There is no such thing as overnight success. Some people achieve a large amount of success in what seems like a short amount of time but I promise you they’ve been working in the background for longer than it may seem. They’ve likely already failed at previous attempts.
If your attempts at creating a nomadic lifestyle really aren’t working, don’t be afraid to pivot and try something else. The first step, and really rule number 1 of being a digital nomad, is to be adaptable. As long as you can roll with the punches, you’ll almost always come out on top.
We launched this blog back in 2013. It took quite a long time to learn how to use WordPress, customize a theme, show up in Google search results, and start earning an income from it. But we made it happen and now it’s a nice little side income to teaching English. It’s a side income we wouldn’t have if we had given up on it.
Traveling in and of itself is a skill. Finding a solid work/life balance also takes time. It’s something we’re still working on but we’re closer than we’ve ever been. We’ve had to adjust our travel speed, figure out where to spend more time, and what’s really important for us.
You can do it too! Find your determination and be persistent.
4. Compete With Yourself
A bit of friendly competition is always a good thing but don’t fall into the trap of comparing yourself to others. There will always be other people, businesses, and brands you can’t compete with.
Your biggest competition should be with yourself.
Your goal should always be to grow and improve. Are you a better version of yourself now than you were a year ago? If yes, then I say you’re winning!
Don’t forget to celebrate your accomplishments.
Bonus Tip: Find A Support System
There is one key ingredient to making the above tips a lot easier to implement and that is having a support system.
I’m very fortunate to have a family who has always supported our nomadic lifestyle. They’ve encouraged us and been there for us during crazy transitions (like a global pandemic and losing your main source of income) and a lot of what we do wouldn’t be as easy without their help.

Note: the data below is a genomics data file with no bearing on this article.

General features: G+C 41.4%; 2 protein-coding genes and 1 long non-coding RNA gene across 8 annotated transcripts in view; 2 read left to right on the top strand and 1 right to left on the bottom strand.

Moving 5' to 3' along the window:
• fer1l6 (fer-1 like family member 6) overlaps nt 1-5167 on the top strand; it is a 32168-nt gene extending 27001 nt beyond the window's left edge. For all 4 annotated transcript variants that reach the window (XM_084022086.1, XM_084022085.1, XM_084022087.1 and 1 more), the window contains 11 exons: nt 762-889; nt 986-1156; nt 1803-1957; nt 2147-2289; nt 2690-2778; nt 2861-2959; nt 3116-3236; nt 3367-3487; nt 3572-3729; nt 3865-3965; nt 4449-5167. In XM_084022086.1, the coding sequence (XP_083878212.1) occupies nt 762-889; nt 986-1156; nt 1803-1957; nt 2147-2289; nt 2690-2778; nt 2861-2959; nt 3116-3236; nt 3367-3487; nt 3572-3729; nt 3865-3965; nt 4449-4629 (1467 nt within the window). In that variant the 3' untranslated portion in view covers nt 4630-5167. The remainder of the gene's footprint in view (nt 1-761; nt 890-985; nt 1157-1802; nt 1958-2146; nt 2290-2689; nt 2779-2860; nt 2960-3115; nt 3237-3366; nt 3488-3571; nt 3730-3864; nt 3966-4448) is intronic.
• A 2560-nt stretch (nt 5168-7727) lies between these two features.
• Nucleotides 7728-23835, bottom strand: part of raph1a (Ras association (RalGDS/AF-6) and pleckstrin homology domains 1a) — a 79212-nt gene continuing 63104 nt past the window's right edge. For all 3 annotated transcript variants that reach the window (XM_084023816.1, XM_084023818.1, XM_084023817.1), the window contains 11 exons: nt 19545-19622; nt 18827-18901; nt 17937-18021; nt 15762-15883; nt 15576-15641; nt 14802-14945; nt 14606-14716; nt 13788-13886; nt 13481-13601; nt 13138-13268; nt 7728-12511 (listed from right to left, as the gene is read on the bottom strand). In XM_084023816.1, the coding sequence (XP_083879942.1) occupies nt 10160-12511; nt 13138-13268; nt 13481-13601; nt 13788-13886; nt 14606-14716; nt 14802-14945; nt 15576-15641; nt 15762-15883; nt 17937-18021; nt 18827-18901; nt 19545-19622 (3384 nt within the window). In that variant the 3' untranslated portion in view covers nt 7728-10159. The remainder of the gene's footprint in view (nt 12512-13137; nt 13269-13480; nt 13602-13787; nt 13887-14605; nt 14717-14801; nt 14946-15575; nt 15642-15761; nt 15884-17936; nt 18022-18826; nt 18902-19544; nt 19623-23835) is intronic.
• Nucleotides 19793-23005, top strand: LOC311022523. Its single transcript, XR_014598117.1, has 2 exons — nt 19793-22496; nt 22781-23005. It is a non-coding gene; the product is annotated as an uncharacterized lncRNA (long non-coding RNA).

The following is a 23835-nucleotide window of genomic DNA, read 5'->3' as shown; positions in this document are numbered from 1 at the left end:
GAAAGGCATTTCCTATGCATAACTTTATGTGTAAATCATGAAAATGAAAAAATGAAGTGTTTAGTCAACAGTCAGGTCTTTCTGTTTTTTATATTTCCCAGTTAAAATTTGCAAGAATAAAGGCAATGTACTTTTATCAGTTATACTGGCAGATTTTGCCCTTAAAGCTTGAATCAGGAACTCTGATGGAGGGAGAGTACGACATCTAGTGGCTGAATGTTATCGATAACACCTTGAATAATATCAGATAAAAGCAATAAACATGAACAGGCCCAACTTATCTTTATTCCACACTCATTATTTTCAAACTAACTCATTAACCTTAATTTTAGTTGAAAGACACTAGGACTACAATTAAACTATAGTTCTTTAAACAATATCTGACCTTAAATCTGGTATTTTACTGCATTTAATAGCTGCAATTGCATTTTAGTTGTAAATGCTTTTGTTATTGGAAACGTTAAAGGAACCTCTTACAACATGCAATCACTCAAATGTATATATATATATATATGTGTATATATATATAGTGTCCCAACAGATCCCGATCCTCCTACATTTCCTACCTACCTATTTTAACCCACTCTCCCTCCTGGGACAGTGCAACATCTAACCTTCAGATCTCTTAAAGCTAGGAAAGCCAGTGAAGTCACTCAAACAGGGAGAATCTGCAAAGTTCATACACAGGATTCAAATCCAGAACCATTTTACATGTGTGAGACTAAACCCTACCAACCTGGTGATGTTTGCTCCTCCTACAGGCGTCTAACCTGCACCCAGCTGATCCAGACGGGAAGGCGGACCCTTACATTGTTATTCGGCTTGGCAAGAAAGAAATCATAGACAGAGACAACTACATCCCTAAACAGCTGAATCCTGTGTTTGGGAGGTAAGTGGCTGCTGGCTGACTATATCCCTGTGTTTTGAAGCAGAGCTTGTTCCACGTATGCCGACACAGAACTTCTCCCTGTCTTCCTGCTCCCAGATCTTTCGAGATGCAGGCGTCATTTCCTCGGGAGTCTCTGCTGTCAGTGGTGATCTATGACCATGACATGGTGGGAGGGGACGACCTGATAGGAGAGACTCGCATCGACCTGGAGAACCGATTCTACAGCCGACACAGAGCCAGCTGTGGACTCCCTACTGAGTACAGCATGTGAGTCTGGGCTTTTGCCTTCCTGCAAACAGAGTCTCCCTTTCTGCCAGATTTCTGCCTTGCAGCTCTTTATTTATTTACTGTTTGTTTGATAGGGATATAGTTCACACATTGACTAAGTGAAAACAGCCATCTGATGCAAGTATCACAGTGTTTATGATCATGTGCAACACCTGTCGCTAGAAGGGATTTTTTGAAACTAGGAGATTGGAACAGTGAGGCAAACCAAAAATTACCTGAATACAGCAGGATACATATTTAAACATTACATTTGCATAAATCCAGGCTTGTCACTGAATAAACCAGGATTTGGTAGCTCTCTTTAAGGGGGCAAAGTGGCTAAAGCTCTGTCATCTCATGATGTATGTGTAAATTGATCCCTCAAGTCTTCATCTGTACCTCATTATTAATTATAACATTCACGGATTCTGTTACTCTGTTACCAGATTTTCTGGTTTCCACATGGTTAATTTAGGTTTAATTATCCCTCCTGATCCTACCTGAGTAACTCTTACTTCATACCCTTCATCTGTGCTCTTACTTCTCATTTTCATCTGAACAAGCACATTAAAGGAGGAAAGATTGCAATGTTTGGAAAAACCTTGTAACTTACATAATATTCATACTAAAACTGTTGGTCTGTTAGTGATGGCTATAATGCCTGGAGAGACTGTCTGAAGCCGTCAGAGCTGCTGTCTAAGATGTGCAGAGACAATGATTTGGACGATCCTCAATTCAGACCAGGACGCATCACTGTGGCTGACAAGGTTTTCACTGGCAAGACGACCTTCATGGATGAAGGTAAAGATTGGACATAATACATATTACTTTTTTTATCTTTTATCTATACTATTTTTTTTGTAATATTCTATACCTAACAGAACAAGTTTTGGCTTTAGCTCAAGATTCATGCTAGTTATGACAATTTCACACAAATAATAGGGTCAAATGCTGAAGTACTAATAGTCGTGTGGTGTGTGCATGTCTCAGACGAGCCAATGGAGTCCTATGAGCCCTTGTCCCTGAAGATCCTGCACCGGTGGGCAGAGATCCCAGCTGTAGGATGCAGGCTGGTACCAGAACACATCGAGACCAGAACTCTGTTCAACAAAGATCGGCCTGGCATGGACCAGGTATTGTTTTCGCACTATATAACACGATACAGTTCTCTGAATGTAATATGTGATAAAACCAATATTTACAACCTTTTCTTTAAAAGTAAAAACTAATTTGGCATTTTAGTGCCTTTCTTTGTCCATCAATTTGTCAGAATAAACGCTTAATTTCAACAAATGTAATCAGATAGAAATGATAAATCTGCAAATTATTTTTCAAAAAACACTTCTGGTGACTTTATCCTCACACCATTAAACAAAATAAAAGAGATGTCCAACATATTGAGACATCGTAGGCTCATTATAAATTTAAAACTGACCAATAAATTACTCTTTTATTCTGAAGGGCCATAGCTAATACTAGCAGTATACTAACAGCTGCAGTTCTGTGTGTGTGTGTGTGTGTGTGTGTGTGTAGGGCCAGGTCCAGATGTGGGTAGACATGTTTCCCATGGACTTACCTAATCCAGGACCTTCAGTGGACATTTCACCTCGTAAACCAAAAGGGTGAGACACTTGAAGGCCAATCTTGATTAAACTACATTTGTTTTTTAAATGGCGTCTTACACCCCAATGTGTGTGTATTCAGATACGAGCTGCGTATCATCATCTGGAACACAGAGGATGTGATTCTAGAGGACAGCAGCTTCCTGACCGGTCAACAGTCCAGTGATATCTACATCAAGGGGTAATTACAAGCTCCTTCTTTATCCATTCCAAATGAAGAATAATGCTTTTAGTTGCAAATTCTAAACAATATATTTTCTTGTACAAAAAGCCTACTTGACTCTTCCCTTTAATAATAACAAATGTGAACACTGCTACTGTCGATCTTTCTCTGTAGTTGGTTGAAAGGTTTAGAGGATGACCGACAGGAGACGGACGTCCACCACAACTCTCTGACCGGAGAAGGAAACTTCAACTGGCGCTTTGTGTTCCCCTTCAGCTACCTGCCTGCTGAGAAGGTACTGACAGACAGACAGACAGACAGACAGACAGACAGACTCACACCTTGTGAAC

I also have to confess that I don’t really make any of our travels happen. That’s all Sasha. I just show up and dance.
I’ve done a lot of really cool things over the last 12 years but I don’t think I would’ve done them on my own. Sasha is a master planner and he made all of those experiences happen.
We would love to help you if you need more support! I offer coaching services to aspiring traveling teachers and Sasha offers trip-planning services. Head over to our Work With Us page to learn more then contact us if you’re interested in learning about rates and packages.
If nothing else, the last two years have taught us that things can change quickly. It’s better to live life to the fullest while you can instead of waiting for someday because someday may never come.
So if you see someone living a nomadic lifestyle and think, “That looks cool. I want to do that,” then go for it! No, it won’t be easy. Yes, it will be uncomfortable at times. But I promise the reward is worth it.
You’ll wonder why you waited so long. After all, life begins at the end of your comfort zone.